Herod’s story is similar, to a point.  While an angel doesn’t appear to him, he does become aware of prophecy and believes it enough to act on it.  Or at least believes its implications enough to act on it.  Yet because it threatens him he doesn’t choose to go along with it or support the action of God in the world.  Instead he tries his best to stop it.  To end what is happening.  To kill the newborn king.  He tries to make his own way when God’s plan is moving in another direction.

For the Christian, it is important to know the will of God.  While magisometimes this can happen miraculously in moments of revelation, most of the time it comes through knowing God’s character as revealed in the Scripture and reflecting on it in the midst of the opportunities and difficulties posed by our existence.

A lot of times we know the righteous path, the healing path, the difficult path that God wants us to take.  There’s no debate about that.  It may save our lives (Joseph) or lead to a loss of our own power (Herod), but it is the will of God all the same.  Choosing to follow it or fight against it?  That’s the issue.  While the wholesale slaughter of a village’s babies (i.e. Herod) may not be the result, our resistance to God can be born from the same impulse.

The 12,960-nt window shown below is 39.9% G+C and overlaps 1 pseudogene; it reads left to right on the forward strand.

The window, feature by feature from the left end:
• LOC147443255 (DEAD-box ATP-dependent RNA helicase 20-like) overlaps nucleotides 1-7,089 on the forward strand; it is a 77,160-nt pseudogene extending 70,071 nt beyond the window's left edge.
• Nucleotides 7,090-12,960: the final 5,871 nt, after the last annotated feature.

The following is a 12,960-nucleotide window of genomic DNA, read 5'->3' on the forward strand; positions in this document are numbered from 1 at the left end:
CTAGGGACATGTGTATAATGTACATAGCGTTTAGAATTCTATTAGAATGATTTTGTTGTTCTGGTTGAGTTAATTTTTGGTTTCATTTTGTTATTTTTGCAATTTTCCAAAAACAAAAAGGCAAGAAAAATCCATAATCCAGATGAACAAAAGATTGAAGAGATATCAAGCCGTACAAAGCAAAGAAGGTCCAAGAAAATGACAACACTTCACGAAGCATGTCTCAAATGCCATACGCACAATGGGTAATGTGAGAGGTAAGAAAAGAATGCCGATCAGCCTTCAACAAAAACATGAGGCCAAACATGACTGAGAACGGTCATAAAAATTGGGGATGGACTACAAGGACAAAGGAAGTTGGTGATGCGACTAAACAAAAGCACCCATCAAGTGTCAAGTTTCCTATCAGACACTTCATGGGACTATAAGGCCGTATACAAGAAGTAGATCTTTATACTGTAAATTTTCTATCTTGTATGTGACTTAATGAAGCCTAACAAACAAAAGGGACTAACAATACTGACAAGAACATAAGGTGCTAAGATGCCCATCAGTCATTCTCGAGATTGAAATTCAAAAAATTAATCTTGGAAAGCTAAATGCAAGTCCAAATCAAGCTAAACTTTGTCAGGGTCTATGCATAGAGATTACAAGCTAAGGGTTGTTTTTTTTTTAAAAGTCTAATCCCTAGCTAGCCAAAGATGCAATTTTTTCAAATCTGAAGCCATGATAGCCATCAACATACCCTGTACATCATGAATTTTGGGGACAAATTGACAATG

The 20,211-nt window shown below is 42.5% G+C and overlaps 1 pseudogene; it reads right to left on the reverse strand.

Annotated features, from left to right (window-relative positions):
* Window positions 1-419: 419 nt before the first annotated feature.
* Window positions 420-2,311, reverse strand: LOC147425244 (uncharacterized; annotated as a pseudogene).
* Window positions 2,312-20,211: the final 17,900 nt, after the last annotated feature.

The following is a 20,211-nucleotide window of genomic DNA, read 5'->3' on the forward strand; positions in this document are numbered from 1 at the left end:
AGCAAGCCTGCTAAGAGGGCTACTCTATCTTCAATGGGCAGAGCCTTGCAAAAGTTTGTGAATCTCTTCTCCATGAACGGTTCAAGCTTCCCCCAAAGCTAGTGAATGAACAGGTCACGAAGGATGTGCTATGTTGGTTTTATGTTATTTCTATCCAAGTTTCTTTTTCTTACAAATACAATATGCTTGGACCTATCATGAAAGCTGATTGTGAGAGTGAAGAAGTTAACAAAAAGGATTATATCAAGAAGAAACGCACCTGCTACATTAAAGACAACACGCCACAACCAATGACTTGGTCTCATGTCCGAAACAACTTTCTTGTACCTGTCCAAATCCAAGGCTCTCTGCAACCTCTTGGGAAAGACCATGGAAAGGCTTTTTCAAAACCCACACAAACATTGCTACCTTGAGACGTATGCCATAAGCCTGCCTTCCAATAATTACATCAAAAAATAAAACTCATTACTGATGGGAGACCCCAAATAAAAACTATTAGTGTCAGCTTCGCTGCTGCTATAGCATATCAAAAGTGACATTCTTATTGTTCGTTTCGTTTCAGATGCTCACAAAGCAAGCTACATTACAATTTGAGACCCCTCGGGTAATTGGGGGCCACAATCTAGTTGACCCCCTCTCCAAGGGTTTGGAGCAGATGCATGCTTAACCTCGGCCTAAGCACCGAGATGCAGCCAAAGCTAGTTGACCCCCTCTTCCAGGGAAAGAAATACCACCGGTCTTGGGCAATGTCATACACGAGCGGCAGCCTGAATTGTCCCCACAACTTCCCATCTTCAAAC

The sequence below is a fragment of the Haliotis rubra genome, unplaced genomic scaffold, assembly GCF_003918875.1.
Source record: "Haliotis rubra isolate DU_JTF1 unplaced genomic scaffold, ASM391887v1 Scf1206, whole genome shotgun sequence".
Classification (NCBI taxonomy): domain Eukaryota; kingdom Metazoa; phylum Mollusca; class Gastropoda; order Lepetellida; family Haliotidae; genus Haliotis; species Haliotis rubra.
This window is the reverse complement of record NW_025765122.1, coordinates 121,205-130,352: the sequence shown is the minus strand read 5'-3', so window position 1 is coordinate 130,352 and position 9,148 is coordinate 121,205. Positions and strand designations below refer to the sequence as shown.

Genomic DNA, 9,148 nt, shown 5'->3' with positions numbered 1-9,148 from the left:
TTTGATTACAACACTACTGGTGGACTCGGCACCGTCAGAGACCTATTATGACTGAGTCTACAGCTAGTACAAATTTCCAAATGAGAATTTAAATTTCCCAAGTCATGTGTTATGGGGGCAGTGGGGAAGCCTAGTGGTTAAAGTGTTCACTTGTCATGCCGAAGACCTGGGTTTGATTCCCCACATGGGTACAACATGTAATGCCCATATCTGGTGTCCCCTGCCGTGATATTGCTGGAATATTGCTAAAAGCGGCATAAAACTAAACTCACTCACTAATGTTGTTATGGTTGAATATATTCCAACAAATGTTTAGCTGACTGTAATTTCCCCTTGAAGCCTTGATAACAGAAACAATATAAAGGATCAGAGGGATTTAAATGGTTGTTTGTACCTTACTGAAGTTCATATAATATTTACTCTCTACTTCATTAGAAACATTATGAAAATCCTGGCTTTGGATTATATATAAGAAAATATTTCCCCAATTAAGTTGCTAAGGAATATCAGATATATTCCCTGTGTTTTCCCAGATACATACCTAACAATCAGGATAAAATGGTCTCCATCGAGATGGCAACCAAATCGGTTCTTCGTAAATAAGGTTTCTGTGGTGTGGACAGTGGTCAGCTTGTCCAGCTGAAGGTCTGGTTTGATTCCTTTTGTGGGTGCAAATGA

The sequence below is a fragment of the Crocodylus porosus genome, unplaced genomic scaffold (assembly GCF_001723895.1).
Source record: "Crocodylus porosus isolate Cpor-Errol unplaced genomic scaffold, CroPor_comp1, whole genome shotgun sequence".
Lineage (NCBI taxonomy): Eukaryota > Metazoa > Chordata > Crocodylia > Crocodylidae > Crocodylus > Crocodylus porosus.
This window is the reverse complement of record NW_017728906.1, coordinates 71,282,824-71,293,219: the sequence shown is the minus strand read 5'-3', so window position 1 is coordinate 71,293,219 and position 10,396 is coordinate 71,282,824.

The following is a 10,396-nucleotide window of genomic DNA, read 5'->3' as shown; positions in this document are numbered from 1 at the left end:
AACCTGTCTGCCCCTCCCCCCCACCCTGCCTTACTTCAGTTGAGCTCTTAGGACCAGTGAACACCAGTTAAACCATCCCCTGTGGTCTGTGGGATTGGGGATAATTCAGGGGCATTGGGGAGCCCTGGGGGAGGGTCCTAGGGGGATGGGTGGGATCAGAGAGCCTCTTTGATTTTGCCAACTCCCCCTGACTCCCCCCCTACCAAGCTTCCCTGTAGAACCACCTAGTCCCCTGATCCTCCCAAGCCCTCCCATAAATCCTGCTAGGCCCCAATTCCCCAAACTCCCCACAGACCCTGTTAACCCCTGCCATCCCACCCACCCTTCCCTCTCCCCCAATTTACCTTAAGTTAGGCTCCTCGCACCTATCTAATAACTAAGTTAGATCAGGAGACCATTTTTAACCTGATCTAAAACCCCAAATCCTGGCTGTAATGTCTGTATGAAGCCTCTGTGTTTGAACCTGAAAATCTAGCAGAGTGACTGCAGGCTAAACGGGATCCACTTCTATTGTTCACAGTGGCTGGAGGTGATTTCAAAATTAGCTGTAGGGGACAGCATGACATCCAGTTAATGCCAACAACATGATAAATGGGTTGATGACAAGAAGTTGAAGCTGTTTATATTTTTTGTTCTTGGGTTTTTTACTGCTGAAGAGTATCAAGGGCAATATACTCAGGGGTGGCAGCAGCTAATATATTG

Knowing and listening to God is vital.  But without then doing what God wants or going where God calls, having paid attention in the first place means very little.

Soul Meets Body

priscilla-catacombs3Each year our school runs its own “Faith in Humanities” conference in which students and faculty members present and discuss topics related to the integration of faith and various academic disciplines.  Recently I was asked if I would consider sharing something that I’m currently working on or thinking about, and after reflection I have decided I will.  It will be just a short 10-minute talk, with time for one or two questions afterwards.

I’m still pondering the mechanics of it all, but am planning on sharing some thoughts I’ve been having in my new course “The Church in Contemporary Society.”  Recently a question came up about how we might anchor our discussion of the Christian’s role in our society.  In response my mind went (not surprisingly) to the history of Christianity.  Specifically, a 2nd or 3rd century text called The Epistle to Diognetus.